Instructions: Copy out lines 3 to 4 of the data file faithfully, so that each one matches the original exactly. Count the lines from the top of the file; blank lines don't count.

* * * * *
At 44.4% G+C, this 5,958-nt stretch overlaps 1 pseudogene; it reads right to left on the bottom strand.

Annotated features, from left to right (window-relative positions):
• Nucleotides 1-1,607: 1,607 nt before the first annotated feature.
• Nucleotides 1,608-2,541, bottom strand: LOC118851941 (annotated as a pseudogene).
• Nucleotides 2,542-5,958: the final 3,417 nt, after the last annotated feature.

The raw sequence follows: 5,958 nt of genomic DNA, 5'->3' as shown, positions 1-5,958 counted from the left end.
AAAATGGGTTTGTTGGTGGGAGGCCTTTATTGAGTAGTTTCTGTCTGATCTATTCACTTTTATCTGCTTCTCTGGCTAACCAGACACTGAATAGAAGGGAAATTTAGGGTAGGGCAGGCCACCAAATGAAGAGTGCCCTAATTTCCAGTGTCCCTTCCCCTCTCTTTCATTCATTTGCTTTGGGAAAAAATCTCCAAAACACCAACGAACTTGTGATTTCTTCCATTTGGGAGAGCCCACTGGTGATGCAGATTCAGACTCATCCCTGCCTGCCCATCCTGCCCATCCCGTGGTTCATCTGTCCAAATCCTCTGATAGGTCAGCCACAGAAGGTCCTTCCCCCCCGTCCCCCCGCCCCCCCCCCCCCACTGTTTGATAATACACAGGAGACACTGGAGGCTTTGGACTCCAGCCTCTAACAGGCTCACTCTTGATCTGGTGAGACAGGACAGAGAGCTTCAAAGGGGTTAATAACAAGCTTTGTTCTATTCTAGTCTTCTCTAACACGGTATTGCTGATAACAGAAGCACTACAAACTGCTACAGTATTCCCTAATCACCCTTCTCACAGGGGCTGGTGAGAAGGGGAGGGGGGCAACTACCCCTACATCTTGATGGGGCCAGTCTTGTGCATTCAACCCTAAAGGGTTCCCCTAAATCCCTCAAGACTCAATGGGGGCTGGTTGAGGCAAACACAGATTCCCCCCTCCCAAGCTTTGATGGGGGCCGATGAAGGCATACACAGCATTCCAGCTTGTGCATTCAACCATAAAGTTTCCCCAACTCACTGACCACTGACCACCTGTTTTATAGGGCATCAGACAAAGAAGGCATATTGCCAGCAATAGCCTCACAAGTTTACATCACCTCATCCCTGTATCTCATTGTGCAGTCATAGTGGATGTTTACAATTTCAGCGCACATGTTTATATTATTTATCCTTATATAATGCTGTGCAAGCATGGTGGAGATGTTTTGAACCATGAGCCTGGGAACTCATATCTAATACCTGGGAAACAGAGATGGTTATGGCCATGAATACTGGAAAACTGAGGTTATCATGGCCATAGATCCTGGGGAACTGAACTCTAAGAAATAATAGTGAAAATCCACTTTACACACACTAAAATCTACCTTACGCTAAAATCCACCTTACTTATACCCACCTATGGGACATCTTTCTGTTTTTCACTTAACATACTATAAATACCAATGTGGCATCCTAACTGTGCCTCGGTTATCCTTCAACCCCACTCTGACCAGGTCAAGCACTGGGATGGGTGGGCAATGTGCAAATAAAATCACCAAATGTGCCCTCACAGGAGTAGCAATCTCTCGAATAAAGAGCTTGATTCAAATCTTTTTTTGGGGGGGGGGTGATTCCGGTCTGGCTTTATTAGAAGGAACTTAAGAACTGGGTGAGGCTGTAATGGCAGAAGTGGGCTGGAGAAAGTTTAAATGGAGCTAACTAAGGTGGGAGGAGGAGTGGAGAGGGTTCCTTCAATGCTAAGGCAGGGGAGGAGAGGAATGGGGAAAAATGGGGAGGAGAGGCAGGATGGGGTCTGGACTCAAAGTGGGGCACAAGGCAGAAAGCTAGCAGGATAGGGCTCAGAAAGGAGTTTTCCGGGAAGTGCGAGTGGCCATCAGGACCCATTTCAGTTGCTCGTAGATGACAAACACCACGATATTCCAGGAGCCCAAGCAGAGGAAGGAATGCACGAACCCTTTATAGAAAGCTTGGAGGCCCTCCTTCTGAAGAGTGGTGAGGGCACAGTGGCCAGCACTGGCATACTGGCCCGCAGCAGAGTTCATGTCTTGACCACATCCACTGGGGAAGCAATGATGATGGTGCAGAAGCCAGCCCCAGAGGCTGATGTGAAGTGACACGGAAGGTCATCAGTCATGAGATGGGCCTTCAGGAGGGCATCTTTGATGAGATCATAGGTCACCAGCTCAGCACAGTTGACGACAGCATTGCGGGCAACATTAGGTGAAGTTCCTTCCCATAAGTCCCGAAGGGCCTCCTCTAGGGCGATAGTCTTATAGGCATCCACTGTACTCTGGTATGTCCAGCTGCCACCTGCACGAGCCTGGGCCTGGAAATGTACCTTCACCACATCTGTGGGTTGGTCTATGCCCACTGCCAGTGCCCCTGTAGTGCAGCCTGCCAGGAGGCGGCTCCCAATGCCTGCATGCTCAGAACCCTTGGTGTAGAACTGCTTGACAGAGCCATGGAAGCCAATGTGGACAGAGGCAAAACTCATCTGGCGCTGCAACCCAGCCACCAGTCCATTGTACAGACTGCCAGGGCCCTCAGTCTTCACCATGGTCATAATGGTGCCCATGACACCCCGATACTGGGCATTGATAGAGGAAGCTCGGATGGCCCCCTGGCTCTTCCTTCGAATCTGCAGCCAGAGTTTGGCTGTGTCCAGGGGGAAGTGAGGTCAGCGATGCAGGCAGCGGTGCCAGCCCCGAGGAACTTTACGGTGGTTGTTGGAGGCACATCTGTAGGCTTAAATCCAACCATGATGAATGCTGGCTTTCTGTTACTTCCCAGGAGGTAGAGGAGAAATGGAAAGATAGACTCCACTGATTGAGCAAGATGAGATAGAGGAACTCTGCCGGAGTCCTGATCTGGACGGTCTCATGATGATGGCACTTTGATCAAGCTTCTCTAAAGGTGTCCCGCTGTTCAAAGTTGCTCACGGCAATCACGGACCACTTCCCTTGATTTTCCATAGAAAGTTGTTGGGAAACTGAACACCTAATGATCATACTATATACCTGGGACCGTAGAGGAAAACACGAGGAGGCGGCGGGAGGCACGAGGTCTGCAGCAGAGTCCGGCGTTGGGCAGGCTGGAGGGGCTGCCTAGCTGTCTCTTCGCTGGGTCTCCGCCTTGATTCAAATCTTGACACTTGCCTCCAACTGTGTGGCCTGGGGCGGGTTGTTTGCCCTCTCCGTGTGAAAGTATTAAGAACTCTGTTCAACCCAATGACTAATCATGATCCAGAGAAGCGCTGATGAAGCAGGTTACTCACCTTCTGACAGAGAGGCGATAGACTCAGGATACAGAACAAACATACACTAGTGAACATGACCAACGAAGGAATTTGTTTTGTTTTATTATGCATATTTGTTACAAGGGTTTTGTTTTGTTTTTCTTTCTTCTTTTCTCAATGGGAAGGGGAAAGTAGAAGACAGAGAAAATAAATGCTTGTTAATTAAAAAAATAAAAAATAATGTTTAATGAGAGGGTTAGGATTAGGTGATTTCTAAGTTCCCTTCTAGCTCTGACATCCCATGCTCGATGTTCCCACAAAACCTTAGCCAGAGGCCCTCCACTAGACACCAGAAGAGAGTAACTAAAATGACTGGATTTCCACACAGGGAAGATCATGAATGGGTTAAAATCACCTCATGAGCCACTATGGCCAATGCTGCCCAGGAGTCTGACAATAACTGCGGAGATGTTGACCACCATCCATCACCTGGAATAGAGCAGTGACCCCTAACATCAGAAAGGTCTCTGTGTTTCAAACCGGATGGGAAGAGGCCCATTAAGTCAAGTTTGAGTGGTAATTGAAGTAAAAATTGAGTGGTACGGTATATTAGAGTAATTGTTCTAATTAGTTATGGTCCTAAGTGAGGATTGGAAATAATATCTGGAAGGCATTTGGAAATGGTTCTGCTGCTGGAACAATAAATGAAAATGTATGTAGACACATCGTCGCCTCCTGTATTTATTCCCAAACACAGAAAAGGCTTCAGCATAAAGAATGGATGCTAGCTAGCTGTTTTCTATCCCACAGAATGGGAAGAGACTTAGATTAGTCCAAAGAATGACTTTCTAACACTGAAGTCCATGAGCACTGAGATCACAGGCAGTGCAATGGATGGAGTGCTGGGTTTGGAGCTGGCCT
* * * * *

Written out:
• Nucleotides 1-1,607: 1,607 nt before the first annotated feature.
• Nucleotides 1,608-2,541, bottom strand: LOC118851941 (annotated as a pseudogene).